I sincerely hope that the USB port block on the back is supported by more than just that tiny riser. That thing looks like it would break off if you looked at it funny. Reply
  • Griswold - Thursday, December 06, 2007 - link

    Nothing to worry about, unless some clumsy fool or 8 year old child rams the USB plug in. Reply
  • superkdogg - Thursday, December 06, 2007 - link

    Reading the introduction about the surprising performance of the new MSI board got my ears up, but then I read the article and it was more of the same.

    Every motherboard performs virtually the same these days at stock speeds. The only things that differentiate anything is overclocking/bios, reliability, layout, price, extra features (if you need them), and personal brand preference.

    Motherboard 'reviews' could pretty much be replaced by a table that tells a consumer about those things above. Benchmarking showing that everything is +/- 2% from the median just eats up space.
    Reply
  • j@cko - Thursday, December 06, 2007 - link

    LOL. I totally agree with ya. Motherboard review nowadays is more about reliability and overclockability, I think. Reply
  • JarredWalton - Thursday, December 06, 2007 - link

    The problem is, if we were to eliminate all of the benchmarking, how do we really know if a board is reliable? If you haven't noticed, 90% or something of the text on the benchmark pages is filler - the graphs pretty much say everything you need to know. Anyway, doing motherboard reviews can be a thankless endeavor, but we still think it's necessary. We're not quite at the "necessary evil" stage either. :) Reply
  • brian_riendeau - Thursday, December 06, 2007 - link

    Its quite easy really to show the effectiveness of a mobo design without wasting 5 pages on graphs that show no difference between 10 models of motherboards.

    Test the motherboards in harsh environments. No one really cares if their board is 1% faster than another board, however they will care if their whole system crashes repeatedly if their AC goes out and the room temp gets up to 90F.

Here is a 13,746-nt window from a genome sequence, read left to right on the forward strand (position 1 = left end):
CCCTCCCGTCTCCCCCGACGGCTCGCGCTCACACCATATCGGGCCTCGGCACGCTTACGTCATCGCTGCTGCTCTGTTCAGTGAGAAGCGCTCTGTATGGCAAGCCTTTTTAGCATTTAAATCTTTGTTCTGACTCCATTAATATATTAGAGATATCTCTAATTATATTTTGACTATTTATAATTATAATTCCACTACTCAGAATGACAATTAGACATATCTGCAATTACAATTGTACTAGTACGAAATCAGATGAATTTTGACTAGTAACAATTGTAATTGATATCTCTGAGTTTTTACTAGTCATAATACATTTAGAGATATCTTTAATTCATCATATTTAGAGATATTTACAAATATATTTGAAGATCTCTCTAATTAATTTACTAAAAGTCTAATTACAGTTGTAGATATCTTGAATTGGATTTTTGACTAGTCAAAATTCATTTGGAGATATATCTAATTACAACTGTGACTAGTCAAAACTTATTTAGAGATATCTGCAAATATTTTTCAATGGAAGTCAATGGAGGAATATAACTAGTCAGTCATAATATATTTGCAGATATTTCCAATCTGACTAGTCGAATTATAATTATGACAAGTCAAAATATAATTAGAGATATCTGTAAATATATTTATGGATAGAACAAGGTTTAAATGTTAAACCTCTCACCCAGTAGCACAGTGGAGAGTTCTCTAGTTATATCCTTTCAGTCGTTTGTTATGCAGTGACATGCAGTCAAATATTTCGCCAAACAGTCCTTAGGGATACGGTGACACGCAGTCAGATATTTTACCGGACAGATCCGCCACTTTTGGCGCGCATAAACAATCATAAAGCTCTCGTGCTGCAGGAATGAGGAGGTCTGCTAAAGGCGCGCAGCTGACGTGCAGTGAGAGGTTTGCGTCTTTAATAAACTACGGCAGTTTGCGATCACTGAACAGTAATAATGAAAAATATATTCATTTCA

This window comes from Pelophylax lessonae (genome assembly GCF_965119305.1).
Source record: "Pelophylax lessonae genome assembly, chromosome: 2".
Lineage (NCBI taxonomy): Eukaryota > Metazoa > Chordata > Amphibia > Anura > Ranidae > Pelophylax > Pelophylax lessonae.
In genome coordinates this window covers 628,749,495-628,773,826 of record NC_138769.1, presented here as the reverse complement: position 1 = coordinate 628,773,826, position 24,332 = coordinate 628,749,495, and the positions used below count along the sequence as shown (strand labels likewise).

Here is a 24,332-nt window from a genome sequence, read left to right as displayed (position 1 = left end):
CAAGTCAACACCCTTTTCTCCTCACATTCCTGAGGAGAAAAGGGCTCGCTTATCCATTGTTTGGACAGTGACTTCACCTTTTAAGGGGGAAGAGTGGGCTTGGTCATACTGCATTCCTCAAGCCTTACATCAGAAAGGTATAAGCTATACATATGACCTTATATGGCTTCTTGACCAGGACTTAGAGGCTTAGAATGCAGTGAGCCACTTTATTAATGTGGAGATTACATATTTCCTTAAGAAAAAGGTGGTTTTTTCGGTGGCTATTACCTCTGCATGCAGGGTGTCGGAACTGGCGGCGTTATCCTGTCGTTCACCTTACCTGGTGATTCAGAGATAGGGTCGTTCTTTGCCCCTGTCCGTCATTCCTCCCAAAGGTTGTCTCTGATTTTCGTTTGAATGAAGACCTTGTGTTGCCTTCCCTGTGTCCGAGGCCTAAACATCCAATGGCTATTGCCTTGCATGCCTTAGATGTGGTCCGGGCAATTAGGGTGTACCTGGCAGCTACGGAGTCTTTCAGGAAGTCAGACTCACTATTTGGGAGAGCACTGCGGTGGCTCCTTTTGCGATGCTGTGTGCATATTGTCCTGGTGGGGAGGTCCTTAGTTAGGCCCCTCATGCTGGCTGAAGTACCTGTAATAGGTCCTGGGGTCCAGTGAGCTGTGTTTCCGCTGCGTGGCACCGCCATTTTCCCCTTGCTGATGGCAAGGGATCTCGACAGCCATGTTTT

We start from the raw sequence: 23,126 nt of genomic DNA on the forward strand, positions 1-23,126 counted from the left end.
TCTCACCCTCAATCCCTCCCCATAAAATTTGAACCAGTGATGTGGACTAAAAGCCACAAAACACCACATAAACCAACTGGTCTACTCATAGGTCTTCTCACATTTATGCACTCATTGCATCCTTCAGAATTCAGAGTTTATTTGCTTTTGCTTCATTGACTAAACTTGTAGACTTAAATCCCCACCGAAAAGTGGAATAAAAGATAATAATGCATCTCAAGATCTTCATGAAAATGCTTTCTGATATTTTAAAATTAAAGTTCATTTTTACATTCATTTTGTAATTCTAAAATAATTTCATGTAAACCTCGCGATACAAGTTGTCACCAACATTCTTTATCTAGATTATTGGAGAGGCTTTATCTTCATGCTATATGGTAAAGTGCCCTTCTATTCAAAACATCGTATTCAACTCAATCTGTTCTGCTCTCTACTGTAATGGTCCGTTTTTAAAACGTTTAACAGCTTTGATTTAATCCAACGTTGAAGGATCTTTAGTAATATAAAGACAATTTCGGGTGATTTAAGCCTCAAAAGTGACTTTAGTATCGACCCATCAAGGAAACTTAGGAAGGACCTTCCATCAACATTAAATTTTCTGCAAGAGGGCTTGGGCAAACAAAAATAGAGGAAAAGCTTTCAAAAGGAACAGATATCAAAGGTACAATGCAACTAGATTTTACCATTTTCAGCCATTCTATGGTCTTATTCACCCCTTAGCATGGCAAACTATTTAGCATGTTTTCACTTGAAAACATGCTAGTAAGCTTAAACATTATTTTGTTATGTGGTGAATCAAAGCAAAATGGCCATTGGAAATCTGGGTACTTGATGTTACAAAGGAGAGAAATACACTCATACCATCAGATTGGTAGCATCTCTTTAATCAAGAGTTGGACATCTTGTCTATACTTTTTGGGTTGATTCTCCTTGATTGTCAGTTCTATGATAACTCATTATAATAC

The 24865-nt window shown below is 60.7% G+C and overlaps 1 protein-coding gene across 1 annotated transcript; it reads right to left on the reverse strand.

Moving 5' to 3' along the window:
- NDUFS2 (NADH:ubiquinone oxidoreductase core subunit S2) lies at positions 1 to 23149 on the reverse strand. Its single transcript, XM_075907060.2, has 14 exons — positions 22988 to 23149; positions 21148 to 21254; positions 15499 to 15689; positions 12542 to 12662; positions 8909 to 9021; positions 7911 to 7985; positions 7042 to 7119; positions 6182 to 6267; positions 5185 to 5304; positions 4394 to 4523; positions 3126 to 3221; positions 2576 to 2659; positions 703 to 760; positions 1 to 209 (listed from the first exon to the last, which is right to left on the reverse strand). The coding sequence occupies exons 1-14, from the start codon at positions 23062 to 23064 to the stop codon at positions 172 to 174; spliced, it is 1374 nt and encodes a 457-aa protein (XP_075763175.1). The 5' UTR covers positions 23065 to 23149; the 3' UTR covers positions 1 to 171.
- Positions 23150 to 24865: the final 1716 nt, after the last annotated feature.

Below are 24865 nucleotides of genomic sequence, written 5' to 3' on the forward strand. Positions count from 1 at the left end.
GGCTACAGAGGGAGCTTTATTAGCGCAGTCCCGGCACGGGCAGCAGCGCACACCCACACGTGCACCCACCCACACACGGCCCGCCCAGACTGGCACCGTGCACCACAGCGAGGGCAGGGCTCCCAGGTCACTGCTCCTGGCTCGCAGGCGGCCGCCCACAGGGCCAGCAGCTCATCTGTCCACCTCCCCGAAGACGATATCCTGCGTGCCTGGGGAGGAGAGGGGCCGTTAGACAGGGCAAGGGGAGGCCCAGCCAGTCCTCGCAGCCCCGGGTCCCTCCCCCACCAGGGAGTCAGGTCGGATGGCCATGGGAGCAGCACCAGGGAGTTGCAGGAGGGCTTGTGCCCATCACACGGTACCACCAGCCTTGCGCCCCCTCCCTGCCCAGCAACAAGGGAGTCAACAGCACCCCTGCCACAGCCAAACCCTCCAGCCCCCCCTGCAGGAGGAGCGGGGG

Reply
  • drebo - Thursday, December 06, 2007 - link

    Death of the P35 Neo-F, one of the best mid-range boards ever made. For $85 you get a superb P35 board, but they're not making it anymore. Moving to this board, you lose Parallel and Serial ports, which for many general home users are very important.

    Intel doesn't make a P35 board with parallel or serial, and ASUS's P5K board is about $40 more expensive. I really wish a tier 1 manufacturer would come out with another good board. The last couple generations it's been MSI, with the P965 Neo3-F and then the P35 Neo-F. Looks as though there won't be a P35 Neo2-F, unfortunately. They're making a hybrid DDR2/DDR3 board instead, which neuters any kind of RAM upgrades for the end users because you can only use one or the other, not both, and neither in a dual-channel configuration.

    Oh well. Maybe ASUS will drop the price of their P5K board.
    Reply
  • Ratinator - Thursday, December 06, 2007 - link

    [quote]Moving to this board, you lose Parallel and Serial ports, which for many general home users are very important. [/quote]

    Did you mean not very important?

    Reply
  • drebo - Thursday, December 06, 2007 - link

    No, I didn't. You'd be surprised how many people at home have serial mice they don't want to replace (old trackballs that they're too stubborn to get rid of) and parallel printers. A lot of people in the business world need them, too. They need parallel for printers and serial to run machines off of, or for their PDAs, or for other reasons.

    There needs to be a good midrange board that still supports these legacy devices, and with the P35 Neo-F going by the wayside, that board just doesn't exist anymore.
    Reply
  • brian_riendeau - Thursday, December 06, 2007 - link

    I am sorry to inform you of this, however not many people shopping for new motherboards for business or personal use care about serial and parallel ports. You just gotta let things go man... Anyone who really needs to use a legacy port can pickup USB port -> legacy port adapters for cheap if they really need to use old hardware. We have a whole department of people where I work still chained to serial devices, however they all have C2D and Quad core PCs now and just use USB adapters. Reply